What is Love?

A run-down of oxytocin, ‘the love hormone’

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(Kate Ter Haar/All Creative Commons/Flickr)

By Madison Cushing, Collegian Correspondent

The butterflies. The electricity of a first kiss. The first time you hold your newborn. The relief you feel after a big mom hug.

We all know what it feels like, but what’s actually going on under the hood? What, really, physically, is love?

At the base of your brain, in your hypothalamus, you will find oxytocin, “the love hormone.” It has been known for a while in the scientific community that oxytocin is key to female reproductive functions, facilitating labor and breastfeeding in large amounts. It is responsible for the contraction of the uterus and dilation of the cervix. More recently, it’s been found that oxytocin is key to all types of social bonding – sexual, romantic, platonic and familial.

In the bloodstream, oxytocin does aid in uterine contractions and lactation. It is also released during an erection and orgasm, and may even help sperm find their way to the egg. Plasma oxytocin has been found in higher levels during orgasm in both men and women.

The behavioral effects of oxytocin function different chemically than they do physically. Centrally projecting oxytocin neurons express the hormone, rather than the pituitary gland.  In the brain, oxytocin contributes to relaxation, trust and psychological stability. In 2012, research found that oxytocin levels are higher in people that have recently found love, and stayed elevated for about six months, possibly explaining the phenomenon of the honeymoon phase of relationships.

Another 2012 study showed oxytocin increasing one’s self-perception, and therefore increasing positive social behaviors. The hormone may even encourage men to be faithful to their partners, as it enhances the brain’s reward system. A study in “Nature,” an international science journal,found that so much as a nasal spray of oxytocin administered to gamblers increased their sense of trust, even toward a complete stranger. A nasal spray was used in a 2014 study, which found it caused people to see the emotions of others more intensely.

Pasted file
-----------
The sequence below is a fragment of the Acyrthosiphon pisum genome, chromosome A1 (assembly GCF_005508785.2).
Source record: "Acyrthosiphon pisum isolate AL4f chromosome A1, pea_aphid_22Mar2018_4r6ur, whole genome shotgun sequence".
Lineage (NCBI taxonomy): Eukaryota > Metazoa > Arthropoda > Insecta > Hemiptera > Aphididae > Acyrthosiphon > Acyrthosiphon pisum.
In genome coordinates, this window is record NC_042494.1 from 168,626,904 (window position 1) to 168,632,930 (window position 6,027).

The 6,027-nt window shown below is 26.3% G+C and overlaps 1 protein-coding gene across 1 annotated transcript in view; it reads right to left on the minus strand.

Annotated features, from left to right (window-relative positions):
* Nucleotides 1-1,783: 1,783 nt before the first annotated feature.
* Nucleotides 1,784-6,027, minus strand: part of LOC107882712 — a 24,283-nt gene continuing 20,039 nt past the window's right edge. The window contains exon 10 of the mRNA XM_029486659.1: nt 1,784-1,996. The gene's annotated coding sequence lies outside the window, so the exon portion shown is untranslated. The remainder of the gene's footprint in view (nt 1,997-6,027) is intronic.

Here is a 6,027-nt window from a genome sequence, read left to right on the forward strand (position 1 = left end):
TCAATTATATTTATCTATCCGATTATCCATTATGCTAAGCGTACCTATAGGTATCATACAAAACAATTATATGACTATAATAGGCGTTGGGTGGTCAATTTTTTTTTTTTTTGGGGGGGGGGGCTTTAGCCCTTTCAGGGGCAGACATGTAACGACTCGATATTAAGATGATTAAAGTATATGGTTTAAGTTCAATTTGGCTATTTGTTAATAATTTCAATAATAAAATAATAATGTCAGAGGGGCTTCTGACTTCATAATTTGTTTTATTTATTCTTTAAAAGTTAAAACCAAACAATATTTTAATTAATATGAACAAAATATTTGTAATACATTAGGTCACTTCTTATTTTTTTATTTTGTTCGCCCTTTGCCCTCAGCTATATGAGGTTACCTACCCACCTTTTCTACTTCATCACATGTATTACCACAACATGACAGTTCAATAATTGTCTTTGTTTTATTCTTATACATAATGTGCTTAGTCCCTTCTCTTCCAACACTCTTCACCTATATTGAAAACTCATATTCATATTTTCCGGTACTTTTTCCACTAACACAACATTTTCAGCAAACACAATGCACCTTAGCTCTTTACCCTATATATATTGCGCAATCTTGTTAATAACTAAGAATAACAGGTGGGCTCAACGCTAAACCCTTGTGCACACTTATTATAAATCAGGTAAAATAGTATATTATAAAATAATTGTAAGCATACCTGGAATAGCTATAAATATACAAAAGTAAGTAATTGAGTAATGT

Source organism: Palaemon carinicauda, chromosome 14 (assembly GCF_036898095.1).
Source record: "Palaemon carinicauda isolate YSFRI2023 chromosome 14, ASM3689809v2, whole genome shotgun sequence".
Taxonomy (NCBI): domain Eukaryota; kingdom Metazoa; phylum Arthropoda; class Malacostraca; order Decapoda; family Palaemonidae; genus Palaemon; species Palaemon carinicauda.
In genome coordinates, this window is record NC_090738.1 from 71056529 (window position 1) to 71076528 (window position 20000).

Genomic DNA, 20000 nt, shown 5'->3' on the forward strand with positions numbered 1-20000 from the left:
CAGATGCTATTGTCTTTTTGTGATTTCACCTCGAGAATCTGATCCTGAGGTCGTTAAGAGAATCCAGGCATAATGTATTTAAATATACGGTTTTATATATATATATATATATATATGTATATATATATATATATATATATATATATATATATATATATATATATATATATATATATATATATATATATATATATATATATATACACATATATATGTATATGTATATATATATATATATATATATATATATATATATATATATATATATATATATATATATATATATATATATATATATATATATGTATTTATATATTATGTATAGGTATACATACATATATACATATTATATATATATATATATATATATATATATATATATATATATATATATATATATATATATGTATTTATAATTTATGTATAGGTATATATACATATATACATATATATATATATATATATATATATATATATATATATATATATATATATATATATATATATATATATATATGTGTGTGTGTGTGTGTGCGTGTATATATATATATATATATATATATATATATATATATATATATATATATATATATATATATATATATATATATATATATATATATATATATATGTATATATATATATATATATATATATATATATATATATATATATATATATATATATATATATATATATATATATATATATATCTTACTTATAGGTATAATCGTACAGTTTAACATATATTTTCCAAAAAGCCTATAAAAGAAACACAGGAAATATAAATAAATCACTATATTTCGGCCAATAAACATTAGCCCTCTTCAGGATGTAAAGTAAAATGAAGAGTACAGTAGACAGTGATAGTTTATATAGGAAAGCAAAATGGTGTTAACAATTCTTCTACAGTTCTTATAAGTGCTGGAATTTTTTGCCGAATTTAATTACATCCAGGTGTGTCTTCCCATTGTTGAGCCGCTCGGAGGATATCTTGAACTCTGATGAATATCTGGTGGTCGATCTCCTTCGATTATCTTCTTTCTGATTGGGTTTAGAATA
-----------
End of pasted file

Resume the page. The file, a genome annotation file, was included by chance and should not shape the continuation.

Rats addicted to cocaine, morphine or heroin showed less signs of dependency and withdrawal when injected with oxytocin. Even one rat injected with oxytocin will calm an anxiety-ridden cage full of them, as the hormone counteracts cortisol, a significant stress hormone. This reaction between oxytocin and cortisol is also why selective serotonin reuptake inhibitors ease depression.

Upon injection of oxytocin, it was found that virgin female sheep exhibit maternal behaviors towards foreign lambs, and following the injection of oxytocin antagonists, actual mother sheep failed to exhibit the same behaviors. It is an essential hormone to the mother-baby bonding process, even in humans.

Interestingly enough, oxytocin was discovered by observation of prairie voles, rodents native to the woodlands in Europe and Asia. Prairie voles are part of the three percent of mammals that form monogamous relationships, while the montane vole forms no relationships of the sort. When prairie voles mate, both oxytocin and vasopressin are released in the brain. If these hormones are blocked, they no longer form monogamous relationships, and instead mate more like the promiscuous montane voles. If injected with oxytocin and prevented from mating, prairie voles still prefer their monogamous partner, meaning oxytocin contributes to emotion and mentality as well as sex.

Some endocrinologists have proposed that manipulation or addition of oxytocin to our bodies could even “program” love. It seems a single dose has great potential to mitigate social phobias, autism, and post-partum depression, as it encourages and rewards positive socialization so strongly. Many mental health struggles stem from a struggle in socializing, and oxytocin may someday be able to fill that void medically. A study found that autistic children have significantly less oxytocin levels than neurotypical children, and another found that oxytocin infusions reduced repetitive behaviors in adults with autism and Asperger’s. There are oxytocin-laced perfumes being sold, although the functionality of them is questionable. Currently, oxytocin is available medically as Pitocin, used to induce labor, control bleeding after childbirth, and even to induce abortion.

Although oxytocin is the very chemical that reduces anxiety and brings joy, it has been found to strengthen both good and bad memories, and even increase anxiety over future triggering events. When a social interaction goes negative, oxytocin triggers a part of the brain that intensifies the memory by triggering an important signaling molecule that stays activated for six hours as it causes enhanced fear. There is no good without the bad.

Socialization is essential to survival, for so many animals, and especially for people. Oxytocin is the hormone that provides us with all of the reward of human connection. With Valentine’s Day around the corner, oxytocin will be flowing through the air around UMass as couples and dates flock to restaurants.

Madison Cushing can be reached at [email protected]